A philanthropic couple, The Coonley's had progressive beliefs which included early education for children. At four years old, their only daughter Elizabeth was too young to attend the local school. At Queene Ferry's request, Wright designed a kindergarden, The Avery Coonley School Playhouse in 1912 on nearby Fairbank Road, a block away from the main residence. The art glass windows of the Coonley Playhouse feature one of Frank Lloyd Wright's most well known designs. A pattern based on balloons, confetti and American flags, very festive for the intended use of the structure, the design used in these windows was artistically striking and represents Wright’s first departure from his signature style using only straight lines. The windows of the Coonley Playhouse are now all replicas, the originals having been removed in the middle of the 20th century at a time when Wright's work was either being saved or dissected and sold for large sums. Many of the originals can be seen in museums such as the Metropolitan Museum of Art in New York and The Art Institute of Chicago which prominently displays one of the Coonley Playhouse windows near its main entrance. The colored side of the art glass windows faced the inside of the house, while the outsides that faced the exterior are white. The kindergarten school moved from the Coonley Playhouse in Riverside to a larger facility in Downers Grove in 1916 and eventually became a full K-8 elementary school and still exists today. The original Coonley Playhouse near the estate in Riverside is currently a private residence.

Alterations to the Coonley House have been made through the years, by Wright and others. Threatened with demolition in 1952 by an architect-developer who planned to bulldoze the building and erect ranch homes, the property was instead purchased by Jim and Carolyn Howlett and split among four owners. The main house was divided into two residences and the coach house and gardener's cottage were all given separate addresses. A heater for the swimming pool exploded on June 11, 1978, setting a fire that destroyed the living room of the main house. It has since been meticulously restored to it's original splendor including the re-creation of the George Mann Niedecken living room mural as well as the decorative tulip designed tile frieze with many light screens that surround the perimeter of the house.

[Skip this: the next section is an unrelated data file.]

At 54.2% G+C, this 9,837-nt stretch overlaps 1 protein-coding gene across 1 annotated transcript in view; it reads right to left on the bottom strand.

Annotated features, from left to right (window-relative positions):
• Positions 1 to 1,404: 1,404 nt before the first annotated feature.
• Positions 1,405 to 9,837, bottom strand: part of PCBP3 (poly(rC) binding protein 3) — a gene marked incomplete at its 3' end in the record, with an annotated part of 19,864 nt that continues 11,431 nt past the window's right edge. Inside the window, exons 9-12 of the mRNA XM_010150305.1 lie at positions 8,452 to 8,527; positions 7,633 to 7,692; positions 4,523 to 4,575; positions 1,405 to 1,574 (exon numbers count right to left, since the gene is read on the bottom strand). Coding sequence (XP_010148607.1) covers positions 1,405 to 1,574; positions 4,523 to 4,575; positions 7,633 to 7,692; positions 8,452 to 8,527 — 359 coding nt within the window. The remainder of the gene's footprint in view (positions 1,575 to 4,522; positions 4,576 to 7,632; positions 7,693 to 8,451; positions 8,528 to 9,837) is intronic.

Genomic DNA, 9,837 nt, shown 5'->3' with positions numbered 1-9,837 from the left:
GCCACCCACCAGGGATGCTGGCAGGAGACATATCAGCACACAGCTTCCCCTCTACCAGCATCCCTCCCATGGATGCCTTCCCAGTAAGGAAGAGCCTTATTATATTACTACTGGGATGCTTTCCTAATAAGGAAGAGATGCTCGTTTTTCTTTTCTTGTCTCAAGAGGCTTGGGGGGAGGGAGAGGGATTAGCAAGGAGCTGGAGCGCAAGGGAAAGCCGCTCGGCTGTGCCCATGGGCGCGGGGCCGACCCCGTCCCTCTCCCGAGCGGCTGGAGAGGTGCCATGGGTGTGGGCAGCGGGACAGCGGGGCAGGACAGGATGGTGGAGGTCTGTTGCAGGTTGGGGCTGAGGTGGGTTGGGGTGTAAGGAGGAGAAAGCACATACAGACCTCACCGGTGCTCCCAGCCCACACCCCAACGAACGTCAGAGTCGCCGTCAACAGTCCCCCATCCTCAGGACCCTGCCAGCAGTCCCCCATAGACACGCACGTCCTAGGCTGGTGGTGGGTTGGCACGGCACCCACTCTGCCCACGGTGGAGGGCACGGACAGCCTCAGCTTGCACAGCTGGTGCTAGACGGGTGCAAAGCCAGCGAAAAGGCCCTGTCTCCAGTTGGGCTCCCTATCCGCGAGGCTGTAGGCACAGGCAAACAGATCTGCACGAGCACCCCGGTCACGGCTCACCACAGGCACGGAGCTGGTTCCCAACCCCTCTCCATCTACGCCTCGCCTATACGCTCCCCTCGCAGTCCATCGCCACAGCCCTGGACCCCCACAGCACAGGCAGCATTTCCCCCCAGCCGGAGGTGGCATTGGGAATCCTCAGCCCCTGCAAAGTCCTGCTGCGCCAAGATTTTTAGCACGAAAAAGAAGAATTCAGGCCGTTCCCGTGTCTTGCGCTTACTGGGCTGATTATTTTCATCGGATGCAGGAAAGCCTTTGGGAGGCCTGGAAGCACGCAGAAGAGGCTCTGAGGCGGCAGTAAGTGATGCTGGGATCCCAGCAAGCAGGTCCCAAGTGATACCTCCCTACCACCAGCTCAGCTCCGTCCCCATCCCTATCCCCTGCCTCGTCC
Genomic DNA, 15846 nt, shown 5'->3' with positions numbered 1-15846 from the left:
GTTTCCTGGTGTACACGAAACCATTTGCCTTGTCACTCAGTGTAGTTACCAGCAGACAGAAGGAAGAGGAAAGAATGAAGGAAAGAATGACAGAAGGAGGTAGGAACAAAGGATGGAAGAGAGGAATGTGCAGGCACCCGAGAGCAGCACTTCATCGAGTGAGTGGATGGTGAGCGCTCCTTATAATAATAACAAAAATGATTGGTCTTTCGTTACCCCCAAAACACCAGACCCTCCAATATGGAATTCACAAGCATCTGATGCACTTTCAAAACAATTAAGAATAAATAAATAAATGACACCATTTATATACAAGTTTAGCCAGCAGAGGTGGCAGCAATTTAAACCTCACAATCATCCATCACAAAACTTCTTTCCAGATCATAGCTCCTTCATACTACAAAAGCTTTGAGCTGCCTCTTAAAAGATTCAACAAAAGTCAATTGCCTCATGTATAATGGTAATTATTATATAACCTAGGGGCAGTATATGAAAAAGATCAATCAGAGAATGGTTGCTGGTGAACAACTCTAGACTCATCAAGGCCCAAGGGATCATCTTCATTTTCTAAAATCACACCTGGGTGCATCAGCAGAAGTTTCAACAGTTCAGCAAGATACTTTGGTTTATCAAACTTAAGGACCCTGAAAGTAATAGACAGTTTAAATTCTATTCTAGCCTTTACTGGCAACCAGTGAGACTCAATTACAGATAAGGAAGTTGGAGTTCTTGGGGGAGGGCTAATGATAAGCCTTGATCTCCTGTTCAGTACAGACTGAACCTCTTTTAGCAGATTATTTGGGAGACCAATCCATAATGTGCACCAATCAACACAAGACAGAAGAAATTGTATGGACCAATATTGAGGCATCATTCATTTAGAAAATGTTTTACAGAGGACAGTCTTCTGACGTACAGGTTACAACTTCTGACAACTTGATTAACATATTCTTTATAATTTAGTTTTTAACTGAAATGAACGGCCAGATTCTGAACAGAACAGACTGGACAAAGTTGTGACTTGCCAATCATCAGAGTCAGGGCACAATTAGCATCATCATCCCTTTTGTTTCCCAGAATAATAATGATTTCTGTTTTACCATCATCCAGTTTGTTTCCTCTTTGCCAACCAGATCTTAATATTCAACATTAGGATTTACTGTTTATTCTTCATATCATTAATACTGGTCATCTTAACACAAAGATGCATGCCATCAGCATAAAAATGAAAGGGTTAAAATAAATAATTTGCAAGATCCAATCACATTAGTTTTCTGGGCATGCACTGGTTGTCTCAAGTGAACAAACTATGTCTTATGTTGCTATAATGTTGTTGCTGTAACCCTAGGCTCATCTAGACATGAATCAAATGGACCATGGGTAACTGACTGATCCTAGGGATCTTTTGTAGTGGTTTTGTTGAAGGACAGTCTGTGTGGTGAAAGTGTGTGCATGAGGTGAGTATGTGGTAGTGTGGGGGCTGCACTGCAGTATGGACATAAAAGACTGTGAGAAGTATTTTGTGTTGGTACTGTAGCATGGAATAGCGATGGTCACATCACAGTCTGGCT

The village of Riverside is one of the oldest planned communities in the United States, dating back to the early 1870's. It was designed by famed landscape architect Frederick Law Olmsted - designer of both Central Park in New York City and Jackson Park (fairgrounds of the Chicago Columbian Exposition of 1893). The streets of Riverside wind and crisscross, forming small islands of houses and green space; quite a contrast to the strict grid of nearby Chicago.

See also[edit]

References[edit]

  1. ^ "National Register Information System". National Register of Historic Places. National Park Service. 2007-01-23. 
  2. ^ a b "Avery Coonley House". National Historic Landmark summary listing. National Park Service. Retrieved 2007-10-03. 
  3. ^ Charles W. Snell (March 5, 1970). National Register of Historic Places Inventory-Nomination: Avery Coonley House (PDF). National Park Service. Retrieved 2009-06-27. . Accompanying 7 photos, exterior, from 1970 and undated. PDF (3.31 MB)

External links[edit]